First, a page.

Columbia's new two-volume, eight-film set "Bad Girls of Film Noir"
DVD REVIEW Columbia's new two-volume, eight-film set "Bad Girls of Film Noir" is a delightful addition to any shelf of B-movies, and a damn good excuse to insist on using a friend's DVD projector.
Two of the films in this package, Women's Prison (1955) and One Girl's Confession (1953), had pre-DVD release screenings at this year's Noir City Film Festival at the Castro Theatre. Though he was not the most charismatic guest speaker in the history of that sublime annual SF movie ritual, Grover Crips, Sony's vice president of asset management and film preservation, certainly deserved the tribute he received at Noir City. The transfers to DVD from new vault prints that make up this fine package are truly impressive. And while some of the titles included don't exactly fit snugly in the noir canon, there's so much here worth watching that for any fan of the array of delirious thrills that constitute "golden age" Hollywood filmmaking, such quibbles are strictly in killjoy territory.
Women's Prison is a veritable treasure trove of guilty cinematic pleasures, and one of three flicks in the set featuring blonde bombshell Cleo Moore. The rest of the cast includes noir mainstays Audrey Totter (the versatile Swede who was so, so good in 1949's The Set-Up, Tension, and Alias Nick Beal) and Jan Sterling (the scorching, jaded, less-than-faithful wife in 1951's Ace in the Hole). Howard Duff and Ida Lupino, married in real life, seem to be having a blast as the good-guy prison doctor and his nemesis, the psycho warden obsessed with escalating levels of discipline.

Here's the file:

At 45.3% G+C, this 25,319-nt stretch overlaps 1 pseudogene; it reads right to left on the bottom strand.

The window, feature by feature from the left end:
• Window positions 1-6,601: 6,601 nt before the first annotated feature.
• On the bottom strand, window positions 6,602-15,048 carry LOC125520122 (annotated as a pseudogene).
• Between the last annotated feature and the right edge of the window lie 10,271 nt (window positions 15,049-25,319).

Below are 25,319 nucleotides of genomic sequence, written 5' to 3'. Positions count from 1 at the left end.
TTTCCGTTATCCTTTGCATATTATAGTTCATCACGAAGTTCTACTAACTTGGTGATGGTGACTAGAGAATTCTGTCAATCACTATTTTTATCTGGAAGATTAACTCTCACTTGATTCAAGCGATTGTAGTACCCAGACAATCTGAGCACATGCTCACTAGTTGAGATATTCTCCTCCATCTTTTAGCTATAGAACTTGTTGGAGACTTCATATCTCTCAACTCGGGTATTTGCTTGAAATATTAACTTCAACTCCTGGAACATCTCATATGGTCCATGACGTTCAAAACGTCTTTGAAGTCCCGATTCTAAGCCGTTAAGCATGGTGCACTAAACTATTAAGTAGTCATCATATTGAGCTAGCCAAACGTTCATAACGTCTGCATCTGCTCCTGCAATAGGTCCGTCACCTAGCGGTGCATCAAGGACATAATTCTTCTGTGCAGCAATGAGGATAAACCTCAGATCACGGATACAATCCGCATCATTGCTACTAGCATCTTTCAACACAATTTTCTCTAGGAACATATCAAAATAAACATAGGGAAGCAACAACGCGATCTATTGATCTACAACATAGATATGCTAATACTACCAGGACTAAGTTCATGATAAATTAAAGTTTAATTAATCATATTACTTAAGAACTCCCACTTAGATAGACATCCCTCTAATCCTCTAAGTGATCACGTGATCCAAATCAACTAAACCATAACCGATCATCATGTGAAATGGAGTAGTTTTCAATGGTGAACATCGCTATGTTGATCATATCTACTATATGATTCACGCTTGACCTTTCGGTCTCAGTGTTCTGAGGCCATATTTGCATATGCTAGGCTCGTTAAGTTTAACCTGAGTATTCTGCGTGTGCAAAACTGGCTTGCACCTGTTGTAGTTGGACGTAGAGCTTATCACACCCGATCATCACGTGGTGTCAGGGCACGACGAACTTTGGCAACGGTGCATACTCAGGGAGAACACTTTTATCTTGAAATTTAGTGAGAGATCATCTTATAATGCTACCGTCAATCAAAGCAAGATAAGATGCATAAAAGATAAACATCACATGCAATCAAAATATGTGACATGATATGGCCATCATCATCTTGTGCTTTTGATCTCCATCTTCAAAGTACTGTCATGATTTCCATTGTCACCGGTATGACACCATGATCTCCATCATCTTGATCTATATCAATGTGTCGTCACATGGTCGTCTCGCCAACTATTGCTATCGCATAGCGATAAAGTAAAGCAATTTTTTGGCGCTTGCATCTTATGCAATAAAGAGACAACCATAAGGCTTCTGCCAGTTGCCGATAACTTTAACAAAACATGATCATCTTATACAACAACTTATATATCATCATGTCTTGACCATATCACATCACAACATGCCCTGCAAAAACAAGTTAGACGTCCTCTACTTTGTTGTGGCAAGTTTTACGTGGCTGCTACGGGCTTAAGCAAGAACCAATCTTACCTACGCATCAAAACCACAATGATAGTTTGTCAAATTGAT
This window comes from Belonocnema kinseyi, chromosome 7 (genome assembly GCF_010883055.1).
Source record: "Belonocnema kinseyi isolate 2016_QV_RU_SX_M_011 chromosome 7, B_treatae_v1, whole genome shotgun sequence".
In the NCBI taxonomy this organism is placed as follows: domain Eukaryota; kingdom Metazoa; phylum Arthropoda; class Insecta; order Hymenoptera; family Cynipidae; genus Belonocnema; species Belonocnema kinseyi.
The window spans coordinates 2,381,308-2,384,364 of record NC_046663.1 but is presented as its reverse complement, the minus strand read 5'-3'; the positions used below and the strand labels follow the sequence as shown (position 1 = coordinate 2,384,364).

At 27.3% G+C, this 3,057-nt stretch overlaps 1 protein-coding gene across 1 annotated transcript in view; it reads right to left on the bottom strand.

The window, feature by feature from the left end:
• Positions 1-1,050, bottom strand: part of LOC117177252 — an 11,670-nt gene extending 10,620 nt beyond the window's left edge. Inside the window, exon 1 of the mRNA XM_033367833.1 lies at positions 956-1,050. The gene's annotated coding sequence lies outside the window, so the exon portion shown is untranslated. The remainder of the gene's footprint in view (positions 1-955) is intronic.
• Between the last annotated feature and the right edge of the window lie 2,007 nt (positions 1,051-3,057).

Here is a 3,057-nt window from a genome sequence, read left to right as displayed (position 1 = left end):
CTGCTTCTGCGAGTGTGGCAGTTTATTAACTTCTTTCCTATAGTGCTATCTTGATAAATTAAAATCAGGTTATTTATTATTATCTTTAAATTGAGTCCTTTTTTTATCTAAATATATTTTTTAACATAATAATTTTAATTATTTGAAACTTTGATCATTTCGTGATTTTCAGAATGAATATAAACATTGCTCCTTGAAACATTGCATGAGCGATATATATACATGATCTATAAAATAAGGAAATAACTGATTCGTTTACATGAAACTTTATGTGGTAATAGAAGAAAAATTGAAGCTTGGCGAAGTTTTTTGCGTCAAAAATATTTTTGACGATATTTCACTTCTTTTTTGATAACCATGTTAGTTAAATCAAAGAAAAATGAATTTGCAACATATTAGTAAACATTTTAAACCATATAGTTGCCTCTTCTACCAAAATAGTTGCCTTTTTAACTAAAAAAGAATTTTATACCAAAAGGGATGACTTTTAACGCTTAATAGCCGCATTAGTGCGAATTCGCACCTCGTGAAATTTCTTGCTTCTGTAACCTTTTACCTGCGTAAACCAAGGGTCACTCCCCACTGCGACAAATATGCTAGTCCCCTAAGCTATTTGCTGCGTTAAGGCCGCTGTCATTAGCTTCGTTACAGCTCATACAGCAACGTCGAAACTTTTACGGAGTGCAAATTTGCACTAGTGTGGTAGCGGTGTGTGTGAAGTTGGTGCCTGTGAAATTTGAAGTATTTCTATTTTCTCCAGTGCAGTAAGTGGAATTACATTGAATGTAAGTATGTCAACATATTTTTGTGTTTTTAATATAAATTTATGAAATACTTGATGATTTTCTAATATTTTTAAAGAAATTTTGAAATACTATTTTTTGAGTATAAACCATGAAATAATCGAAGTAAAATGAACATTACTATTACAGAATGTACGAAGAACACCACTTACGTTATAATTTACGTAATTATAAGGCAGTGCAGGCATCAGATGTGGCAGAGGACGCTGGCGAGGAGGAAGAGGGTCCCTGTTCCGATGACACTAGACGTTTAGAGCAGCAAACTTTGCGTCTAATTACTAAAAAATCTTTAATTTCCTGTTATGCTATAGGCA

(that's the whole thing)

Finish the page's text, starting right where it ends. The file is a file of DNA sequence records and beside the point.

For their glimpses of mid-20th century New York City, the two on-location thrillers The Killer That Stalked New York (1950, check out Jim Backus as a sleazy club owner) and The Glass Wall (1953) are hard to beat and show that John Huston wasn't the only Hollywood director influenced by neorealism. These two feature, respectively, Evelyn Keyes and Gloria Grahame. The latter film especially, whose trailer brags that it was "shot secretly by hidden cameras in teeming Times Square and all over exciting New York City," really captures the flavor of midtown Manhattan street life.
And as inept as the story's framing device is, I praise the gods of Tinsel Town for giving me Night Editor (1946), mostly because of the statuesque, scheming femme fatale played by Janis Carter. It's a bit of stretch pairing her with the, shall we say, less than charismatic William Gargan, but I can't imagine any actress putting more sexually-charged zest into a request to gaze at a murder victim.